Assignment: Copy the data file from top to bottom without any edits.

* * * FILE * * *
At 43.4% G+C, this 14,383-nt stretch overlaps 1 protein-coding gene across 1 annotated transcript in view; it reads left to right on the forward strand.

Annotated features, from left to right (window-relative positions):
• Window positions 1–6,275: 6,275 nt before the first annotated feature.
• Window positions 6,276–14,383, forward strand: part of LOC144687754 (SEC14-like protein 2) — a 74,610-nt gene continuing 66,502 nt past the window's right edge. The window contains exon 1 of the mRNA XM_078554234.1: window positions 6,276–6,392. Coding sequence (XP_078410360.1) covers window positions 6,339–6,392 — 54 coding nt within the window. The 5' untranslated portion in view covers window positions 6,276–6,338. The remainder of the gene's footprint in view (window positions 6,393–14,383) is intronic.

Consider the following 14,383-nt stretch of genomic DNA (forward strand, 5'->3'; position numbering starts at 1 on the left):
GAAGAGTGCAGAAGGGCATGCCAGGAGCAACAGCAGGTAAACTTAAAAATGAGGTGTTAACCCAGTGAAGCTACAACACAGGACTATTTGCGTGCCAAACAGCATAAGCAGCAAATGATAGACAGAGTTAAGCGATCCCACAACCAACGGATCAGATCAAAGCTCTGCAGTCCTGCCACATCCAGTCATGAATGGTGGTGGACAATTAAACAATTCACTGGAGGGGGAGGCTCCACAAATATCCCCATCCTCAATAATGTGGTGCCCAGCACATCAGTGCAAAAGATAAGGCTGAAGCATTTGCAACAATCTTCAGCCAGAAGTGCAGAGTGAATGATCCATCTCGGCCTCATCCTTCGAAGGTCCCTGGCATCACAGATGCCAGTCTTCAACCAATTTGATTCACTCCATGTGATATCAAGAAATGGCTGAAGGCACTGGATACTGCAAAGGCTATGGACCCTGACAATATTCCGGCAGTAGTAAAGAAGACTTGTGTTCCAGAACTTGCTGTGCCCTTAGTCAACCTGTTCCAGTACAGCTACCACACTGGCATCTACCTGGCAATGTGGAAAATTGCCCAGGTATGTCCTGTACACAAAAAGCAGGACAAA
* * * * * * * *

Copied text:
At 43.4% G+C, this 14,383-nt stretch overlaps 1 protein-coding gene across 1 annotated transcript in view; it reads left to right on the forward strand.

Annotated features, from left to right (window-relative positions):
• Window positions 1–6,275: 6,275 nt before the first annotated feature.
• Window positions 6,276–14,383, forward strand: part of LOC144687754 (SEC14-like protein 2) — a 74,610-nt gene continuing 66,502 nt past the window's right edge. The window contains exon 1 of the mRNA XM_078554234.1: window positions 6,276–6,392. Coding sequence (XP_078410360.1) covers window positions 6,339–6,392 — 54 coding nt within the window. The 5' untranslated portion in view covers window positions 6,276–6,338. The remainder of the gene's footprint in view (window positions 6,393–14,383) is intronic.

Consider the following 14,383-nt stretch of genomic DNA (forward strand, 5'->3'; position numbering starts at 1 on the left):
GAAGAGTGCAGAAGGGCATGCCAGGAGCAACAGCAGGTAAACTTAAAAATGAGGTGTTAACCCAGTGAAGCTACAACACAGGACTATTTGCGTGCCAAACAGCATAAGCAGCAAATGATAGACAGAGTTAAGCGATCCCACAACCAACGGATCAGATCAAAGCTCTGCAGTCCTGCCACATCCAGTCATGAATGGTGGTGGACAATTAAACAATTCACTGGAGGGGGAGGCTCCACAAATATCCCCATCCTCAATAATGTGGTGCCCAGCACATCAGTGCAAAAGATAAGGCTGAAGCATTTGCAACAATCTTCAGCCAGAAGTGCAGAGTGAATGATCCATCTCGGCCTCATCCTTCGAAGGTCCCTGGCATCACAGATGCCAGTCTTCAACCAATTTGATTCACTCCATGTGATATCAAGAAATGGCTGAAGGCACTGGATACTGCAAAGGCTATGGACCCTGACAATATTCCGGCAGTAGTAAAGAAGACTTGTGTTCCAGAACTTGCTGTGCCCTTAGTCAACCTGTTCCAGTACAGCTACCACACTGGCATCTACCTGGCAATGTGGAAAATTGCCCAGGTATGTCCTGTACACAAAAAGCAGGACAAA